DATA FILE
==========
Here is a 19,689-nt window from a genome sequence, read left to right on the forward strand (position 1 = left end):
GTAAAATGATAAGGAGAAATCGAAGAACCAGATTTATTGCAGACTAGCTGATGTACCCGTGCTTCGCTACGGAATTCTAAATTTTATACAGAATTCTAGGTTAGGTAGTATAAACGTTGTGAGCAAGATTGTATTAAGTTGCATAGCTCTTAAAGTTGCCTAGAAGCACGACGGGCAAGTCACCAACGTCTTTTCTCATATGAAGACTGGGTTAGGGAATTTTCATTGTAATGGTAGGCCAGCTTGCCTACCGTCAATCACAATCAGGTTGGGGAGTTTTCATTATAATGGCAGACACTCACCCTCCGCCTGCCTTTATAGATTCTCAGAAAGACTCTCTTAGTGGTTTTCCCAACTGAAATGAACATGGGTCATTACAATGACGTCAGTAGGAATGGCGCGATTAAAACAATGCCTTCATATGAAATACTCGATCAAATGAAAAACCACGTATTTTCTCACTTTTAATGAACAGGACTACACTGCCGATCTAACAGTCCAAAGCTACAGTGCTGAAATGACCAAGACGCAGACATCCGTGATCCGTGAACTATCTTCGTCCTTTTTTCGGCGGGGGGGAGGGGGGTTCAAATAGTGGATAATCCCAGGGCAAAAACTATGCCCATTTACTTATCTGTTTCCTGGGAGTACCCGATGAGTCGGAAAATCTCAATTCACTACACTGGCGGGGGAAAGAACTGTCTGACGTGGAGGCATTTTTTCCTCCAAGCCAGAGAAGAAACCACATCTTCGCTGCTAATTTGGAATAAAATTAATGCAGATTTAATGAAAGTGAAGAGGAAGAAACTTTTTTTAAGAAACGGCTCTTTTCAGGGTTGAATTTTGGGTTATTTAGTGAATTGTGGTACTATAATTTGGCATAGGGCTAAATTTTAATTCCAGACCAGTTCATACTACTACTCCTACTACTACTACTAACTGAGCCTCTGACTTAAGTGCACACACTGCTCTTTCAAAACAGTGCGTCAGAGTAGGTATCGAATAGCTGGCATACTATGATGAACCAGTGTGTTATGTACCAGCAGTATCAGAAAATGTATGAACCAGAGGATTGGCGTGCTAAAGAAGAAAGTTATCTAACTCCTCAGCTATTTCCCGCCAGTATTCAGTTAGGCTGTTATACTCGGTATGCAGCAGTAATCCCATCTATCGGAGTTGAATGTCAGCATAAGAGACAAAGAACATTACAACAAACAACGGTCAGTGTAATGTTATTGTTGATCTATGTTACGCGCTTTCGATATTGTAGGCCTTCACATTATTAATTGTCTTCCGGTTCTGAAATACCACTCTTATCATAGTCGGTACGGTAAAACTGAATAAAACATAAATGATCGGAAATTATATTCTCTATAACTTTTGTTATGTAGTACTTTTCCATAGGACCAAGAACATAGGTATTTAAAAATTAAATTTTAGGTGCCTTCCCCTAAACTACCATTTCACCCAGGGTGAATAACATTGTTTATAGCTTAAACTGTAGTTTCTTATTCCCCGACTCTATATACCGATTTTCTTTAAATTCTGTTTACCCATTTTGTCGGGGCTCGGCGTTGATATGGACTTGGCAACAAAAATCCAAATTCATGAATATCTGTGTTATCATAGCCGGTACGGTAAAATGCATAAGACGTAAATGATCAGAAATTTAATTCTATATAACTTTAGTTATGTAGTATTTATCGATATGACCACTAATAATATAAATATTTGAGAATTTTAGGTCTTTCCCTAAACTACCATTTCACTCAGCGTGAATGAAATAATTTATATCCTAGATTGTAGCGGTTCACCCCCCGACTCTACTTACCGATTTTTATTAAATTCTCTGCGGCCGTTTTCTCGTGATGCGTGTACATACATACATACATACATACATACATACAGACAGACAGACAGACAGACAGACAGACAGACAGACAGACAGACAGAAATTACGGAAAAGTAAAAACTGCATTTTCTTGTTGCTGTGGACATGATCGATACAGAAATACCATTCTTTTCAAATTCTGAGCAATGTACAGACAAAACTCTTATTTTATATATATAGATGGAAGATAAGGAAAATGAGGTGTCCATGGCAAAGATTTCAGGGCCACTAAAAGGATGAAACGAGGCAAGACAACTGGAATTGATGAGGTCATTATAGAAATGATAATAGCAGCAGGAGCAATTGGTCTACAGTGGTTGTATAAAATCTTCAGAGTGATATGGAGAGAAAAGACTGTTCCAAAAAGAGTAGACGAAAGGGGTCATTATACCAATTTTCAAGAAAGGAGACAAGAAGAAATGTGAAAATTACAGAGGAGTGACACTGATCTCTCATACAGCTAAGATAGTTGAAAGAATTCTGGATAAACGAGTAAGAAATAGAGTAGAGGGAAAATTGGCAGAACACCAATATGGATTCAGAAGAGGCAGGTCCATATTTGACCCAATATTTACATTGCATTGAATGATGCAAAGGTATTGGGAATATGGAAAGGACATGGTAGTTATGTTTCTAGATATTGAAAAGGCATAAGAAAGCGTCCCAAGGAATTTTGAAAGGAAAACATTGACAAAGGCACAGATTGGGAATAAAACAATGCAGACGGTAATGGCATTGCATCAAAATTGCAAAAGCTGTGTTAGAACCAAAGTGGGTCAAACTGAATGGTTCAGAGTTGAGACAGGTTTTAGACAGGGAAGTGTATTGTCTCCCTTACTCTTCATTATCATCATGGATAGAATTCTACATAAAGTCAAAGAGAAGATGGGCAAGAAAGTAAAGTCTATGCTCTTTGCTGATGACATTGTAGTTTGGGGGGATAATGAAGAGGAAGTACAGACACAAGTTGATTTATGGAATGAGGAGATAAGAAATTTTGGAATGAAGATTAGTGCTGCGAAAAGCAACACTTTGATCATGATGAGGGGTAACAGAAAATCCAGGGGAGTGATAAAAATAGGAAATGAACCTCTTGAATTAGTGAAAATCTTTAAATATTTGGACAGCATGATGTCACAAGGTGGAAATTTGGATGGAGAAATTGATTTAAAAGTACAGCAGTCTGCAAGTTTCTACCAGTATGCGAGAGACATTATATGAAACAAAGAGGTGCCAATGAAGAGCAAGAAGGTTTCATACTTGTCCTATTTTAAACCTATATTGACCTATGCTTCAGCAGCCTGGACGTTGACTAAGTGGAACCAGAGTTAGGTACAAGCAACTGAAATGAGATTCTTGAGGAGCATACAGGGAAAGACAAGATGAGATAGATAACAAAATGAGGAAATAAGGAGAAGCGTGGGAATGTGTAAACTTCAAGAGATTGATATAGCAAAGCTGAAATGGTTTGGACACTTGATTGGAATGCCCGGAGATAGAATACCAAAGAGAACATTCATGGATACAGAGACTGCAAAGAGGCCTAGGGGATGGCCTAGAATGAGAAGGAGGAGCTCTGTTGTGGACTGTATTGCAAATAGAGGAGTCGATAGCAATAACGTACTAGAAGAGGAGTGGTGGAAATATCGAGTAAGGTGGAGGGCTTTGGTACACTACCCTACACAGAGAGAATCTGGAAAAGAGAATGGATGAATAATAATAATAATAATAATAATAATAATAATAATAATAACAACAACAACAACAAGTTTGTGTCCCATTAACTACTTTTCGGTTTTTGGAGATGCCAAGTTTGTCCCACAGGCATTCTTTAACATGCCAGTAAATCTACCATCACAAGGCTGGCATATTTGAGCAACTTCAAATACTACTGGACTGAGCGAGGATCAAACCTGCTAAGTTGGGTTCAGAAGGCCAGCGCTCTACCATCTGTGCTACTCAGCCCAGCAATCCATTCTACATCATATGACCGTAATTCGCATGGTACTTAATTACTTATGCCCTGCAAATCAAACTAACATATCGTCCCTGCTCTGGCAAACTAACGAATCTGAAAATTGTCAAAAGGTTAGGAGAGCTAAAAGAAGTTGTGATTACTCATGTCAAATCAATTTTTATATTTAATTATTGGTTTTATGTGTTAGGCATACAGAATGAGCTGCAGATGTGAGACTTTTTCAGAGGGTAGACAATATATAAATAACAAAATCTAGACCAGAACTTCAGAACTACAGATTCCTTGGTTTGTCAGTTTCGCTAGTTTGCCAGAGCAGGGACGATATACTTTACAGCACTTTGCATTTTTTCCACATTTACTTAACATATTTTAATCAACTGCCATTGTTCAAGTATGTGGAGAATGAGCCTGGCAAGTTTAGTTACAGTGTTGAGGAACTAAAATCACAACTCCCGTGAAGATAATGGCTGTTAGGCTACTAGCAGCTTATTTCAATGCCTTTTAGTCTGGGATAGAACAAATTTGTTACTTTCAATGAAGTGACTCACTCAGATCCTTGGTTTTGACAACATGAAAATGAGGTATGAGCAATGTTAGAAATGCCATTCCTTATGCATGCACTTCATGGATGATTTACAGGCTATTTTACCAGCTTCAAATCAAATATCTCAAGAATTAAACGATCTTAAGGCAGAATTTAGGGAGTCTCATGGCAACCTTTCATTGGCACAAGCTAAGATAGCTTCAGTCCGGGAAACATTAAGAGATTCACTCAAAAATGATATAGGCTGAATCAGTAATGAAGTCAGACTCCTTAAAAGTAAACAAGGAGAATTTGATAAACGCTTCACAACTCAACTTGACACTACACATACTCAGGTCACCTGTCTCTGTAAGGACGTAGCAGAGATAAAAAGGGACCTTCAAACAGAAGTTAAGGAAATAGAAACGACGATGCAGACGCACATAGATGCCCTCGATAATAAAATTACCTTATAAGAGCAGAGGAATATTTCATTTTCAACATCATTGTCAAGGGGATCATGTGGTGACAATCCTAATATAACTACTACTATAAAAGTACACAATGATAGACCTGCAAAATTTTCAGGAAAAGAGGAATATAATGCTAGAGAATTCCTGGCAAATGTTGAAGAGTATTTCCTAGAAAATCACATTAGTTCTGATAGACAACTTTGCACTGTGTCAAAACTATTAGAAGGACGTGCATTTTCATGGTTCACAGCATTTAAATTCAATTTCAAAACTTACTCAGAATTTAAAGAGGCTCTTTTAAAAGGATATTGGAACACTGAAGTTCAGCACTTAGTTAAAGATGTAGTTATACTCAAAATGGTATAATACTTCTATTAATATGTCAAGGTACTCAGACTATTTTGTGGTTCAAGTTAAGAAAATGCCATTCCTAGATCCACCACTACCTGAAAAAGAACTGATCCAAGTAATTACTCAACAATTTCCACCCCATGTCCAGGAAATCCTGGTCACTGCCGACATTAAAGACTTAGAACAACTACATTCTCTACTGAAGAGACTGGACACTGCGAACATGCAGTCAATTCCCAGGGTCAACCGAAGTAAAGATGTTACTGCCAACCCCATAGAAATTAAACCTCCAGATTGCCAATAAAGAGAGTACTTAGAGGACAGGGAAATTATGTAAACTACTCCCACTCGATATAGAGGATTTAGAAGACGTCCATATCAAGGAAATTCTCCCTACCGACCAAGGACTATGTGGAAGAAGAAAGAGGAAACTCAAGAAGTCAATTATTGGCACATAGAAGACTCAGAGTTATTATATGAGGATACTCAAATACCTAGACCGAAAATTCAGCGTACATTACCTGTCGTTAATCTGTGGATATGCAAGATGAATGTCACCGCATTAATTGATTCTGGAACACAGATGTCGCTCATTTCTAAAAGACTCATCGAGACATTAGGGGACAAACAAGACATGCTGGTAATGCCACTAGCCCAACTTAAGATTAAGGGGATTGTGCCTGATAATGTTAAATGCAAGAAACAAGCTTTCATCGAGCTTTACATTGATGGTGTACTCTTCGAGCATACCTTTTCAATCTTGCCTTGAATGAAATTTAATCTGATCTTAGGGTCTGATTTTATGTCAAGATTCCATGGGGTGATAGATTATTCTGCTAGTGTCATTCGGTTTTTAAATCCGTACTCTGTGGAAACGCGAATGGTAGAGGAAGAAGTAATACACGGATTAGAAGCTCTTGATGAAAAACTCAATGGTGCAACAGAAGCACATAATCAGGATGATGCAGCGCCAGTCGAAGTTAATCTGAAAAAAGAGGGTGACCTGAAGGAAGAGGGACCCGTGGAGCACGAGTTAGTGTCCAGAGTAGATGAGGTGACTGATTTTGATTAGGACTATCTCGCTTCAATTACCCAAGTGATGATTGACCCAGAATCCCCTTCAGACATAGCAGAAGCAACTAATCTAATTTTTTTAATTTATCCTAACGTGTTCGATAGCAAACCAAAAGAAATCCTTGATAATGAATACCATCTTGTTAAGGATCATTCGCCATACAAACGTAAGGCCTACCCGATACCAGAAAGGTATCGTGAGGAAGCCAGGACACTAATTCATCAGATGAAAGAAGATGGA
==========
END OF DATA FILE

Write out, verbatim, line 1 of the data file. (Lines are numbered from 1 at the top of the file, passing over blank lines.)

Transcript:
Here is a 19,689-nt window from a genome sequence, read left to right on the forward strand (position 1 = left end):